Using the Mesh With Synchronization When Offline

By now you’ve probably at least heard of Microsoft’s “Live Mesh” – a virtual network of your platform-agnostic devices (computers, phones, PDAs, etc) that all sync with the same data via the internet.  Live Mesh is part of Microsoft’s larger “Azure Services Platform” which is their version of “the cloud”, providing internet-scale services hosted at MS data centers.

At PDC this past year, Microsoft released the first tech preview of the Live Framework (one of 4 pieces of the larger Azure Services platform) which allows you to write code against the Live Mesh, enabling you to read and write data to the mesh itself, and write apps that are aware of the mesh data, and take advantage of its inherent synchronization, making data available to all the devices in your mesh, without you writing a single line of synchronization code!

There are a couple different approaches to writing an app that talks to the mesh, the most compelling of which I think is the “Live Framework Silverlight Mesh-enabled Web Application“.  Whew – that’s a long winded way to say the following:  Write a Silverlight control that would normally be hosted in a normal browser, but that is instead registered as a “Mesh application”, that can then be run via the Live Mesh Apps portal (part of the Live Mesh Desktop)

Here is a screenshot of my browser sitting on the Apps page, showing me the Silverlight Mesh-enabled web apps that I have installed. 


These “applications” have been installed in my Mesh and are ready to run.  (The Collaborative Crossword is one that is published by MS for anyone to use.  The other 2 are apps that I have published when playing with the Live Framework SDK.)

So now hopefully you can see the power of these Mesh apps that can run on any device that can show Silverlight content.  Create apps that store their data in the Mesh and you automatically have a network/synchronization aware app.  When you create one of these Silverlight Mesh-enabled web apps, the project is already setup to communicate directly with the mesh.

public Page(){    InitializeComponent();

    // Extension method to get a hold of the MeshApplicationService    _meshApp = Application.Current.GetMeshApplicationService();

    // once mesh contents are loaded we get callback and we're ready to party    _meshApp.LoadCompleted += new EventHandler( meshAppLoaded );    _meshApp.Load();}

// Called when mesh application loadsvoid meshAppLoaded( object sender, EventArgs e ){    // Mesh application service object is now loaded and usable.    Mesh mesh = LiveOperatingEnvironment endpoint = meshApp.LiveOperatingEnvironment;

    // do something with the data objects you've stored in the mesh for this app    foreach (MeshObject mo in mesh.MeshObjects.Entries)    {        string title = mo.Resource.Title;        // ...    }}

In the code above, you are given the MeshApplicationService, from which you can get the Mesh object, and iterate over objects stored in there, add new objects, etc.  (Someday I’ll write more about exactly how you read/write objects).

OK – so now the super powerful part:  When you register/install the application in your Live Mesh Apps workspace, you also get an icon on your Windows Desktop that represents the same app, only it runs the Silverlight control in a local shell application and communicates with a local instance of the mesh running on your machine!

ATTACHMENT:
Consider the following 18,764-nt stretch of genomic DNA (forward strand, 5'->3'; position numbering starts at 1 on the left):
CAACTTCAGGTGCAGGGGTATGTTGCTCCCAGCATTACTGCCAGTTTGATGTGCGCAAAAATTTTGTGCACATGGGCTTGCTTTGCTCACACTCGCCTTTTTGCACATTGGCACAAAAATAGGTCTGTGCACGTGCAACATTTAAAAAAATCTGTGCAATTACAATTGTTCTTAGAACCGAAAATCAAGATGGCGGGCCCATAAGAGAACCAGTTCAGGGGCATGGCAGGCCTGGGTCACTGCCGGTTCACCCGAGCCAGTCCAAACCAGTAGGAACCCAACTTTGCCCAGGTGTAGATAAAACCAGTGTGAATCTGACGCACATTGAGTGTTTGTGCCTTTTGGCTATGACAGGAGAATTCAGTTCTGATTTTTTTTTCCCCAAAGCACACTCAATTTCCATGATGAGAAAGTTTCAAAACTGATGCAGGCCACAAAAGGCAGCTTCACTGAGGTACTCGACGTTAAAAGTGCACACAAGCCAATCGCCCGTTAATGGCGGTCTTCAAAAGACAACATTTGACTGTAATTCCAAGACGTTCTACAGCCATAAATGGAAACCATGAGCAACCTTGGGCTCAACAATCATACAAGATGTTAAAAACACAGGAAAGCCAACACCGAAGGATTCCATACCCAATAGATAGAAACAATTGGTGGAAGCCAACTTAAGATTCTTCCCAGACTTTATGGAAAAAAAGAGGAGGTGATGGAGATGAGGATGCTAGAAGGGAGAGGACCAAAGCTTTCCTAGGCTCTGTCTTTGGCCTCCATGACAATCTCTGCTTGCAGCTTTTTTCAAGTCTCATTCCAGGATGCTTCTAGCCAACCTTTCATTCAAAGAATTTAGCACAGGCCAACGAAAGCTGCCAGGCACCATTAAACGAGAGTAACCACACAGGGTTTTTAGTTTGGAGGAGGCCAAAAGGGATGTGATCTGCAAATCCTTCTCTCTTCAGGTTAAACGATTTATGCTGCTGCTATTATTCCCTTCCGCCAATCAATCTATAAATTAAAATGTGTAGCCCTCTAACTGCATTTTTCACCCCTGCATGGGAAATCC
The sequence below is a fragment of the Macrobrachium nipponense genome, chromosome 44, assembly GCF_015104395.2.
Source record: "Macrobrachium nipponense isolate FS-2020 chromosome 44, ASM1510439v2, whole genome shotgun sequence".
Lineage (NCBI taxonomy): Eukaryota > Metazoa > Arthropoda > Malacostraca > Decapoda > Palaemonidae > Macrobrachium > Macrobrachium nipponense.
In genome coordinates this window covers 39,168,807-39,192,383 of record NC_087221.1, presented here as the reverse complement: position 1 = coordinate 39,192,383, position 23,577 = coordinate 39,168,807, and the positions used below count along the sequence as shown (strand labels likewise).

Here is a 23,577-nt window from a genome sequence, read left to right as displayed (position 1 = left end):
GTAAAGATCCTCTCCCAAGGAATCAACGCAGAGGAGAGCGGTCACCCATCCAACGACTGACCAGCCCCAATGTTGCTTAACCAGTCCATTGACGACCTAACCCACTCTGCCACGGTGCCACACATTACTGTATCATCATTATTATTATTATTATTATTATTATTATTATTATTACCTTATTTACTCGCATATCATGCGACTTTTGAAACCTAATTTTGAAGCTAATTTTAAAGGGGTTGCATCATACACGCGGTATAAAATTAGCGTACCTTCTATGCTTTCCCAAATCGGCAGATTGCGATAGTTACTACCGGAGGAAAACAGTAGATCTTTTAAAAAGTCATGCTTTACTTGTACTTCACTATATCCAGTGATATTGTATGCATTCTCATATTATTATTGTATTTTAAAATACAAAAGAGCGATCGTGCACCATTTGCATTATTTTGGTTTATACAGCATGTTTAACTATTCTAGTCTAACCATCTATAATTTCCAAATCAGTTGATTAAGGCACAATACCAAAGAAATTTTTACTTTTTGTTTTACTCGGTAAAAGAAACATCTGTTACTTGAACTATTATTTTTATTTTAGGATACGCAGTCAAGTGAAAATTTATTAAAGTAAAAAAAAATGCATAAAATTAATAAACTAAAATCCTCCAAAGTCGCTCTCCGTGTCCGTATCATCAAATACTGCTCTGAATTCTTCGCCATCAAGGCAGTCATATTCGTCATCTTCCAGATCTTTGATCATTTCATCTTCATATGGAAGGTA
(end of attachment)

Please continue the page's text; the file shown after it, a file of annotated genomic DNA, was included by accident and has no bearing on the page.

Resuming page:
So this icon on your Windows desktop runs the Silverlight content in a shell app running in Windows called “MeshAppHost.exe”  with a parameter to tell it what app to run (the apps themselves are stored in the mesh as well, so this shell just retrieves the Silverlight bits and runs them).

The coolest thing about this local running shell app, is that it is communicating ONLY with the local instance of the Mesh running on your machine, and is therefore fully functional while YOU ARE OFFLINE!   Since your app presumably updates data in the mesh, those are done locally, and then whenever you are back online, the mesh runtime will sync the changes up to the internet mesh and over to whatever devices are registered.

So there you have it!  Not only Silverlight running outside of a browser on the local machine, but reading/writing data via the mesh while offline that gets sync’d whenever you are back online.

A couple notes about when you’re running offline:

  • At some point before you try to run offline, you must have successfully logged into the Mesh (via the system tray / login tool) and be sure to select “Remember me”  and “Remember my password”.  Your credentials are then cached in the locally running mesh to authenticate when you’re offline.
  • So far, I have only found one difference in the way you have to access objects in the mesh when offline.  Instead of loading objects “on demand” when you ask for them, you need to explicitly load them:
// if offline, the for-loop below will not work unless you // explicitly Load() them firstmesh.MeshObjects.Load();

foreach (MeshObject mo in mesh.MeshObjects.Entries){    // ...}

If you need to know in the code if you are connected locally or online, you can use this:


Have fun writing multi-device, multi-platform synchronization aware, offline capable apps — as simple as writing a Silverlight control.

p.s.  To get started writing these Mesh-enabled apps, you need to download the Live Framework SDK.  MS is slowly allowing more and more devs access to the SDK.  Start here and request a token which they’ll send you in email.  (When registering, be sure to specify the “Live Framework” API in the ComboBox about what you’re interested in.)

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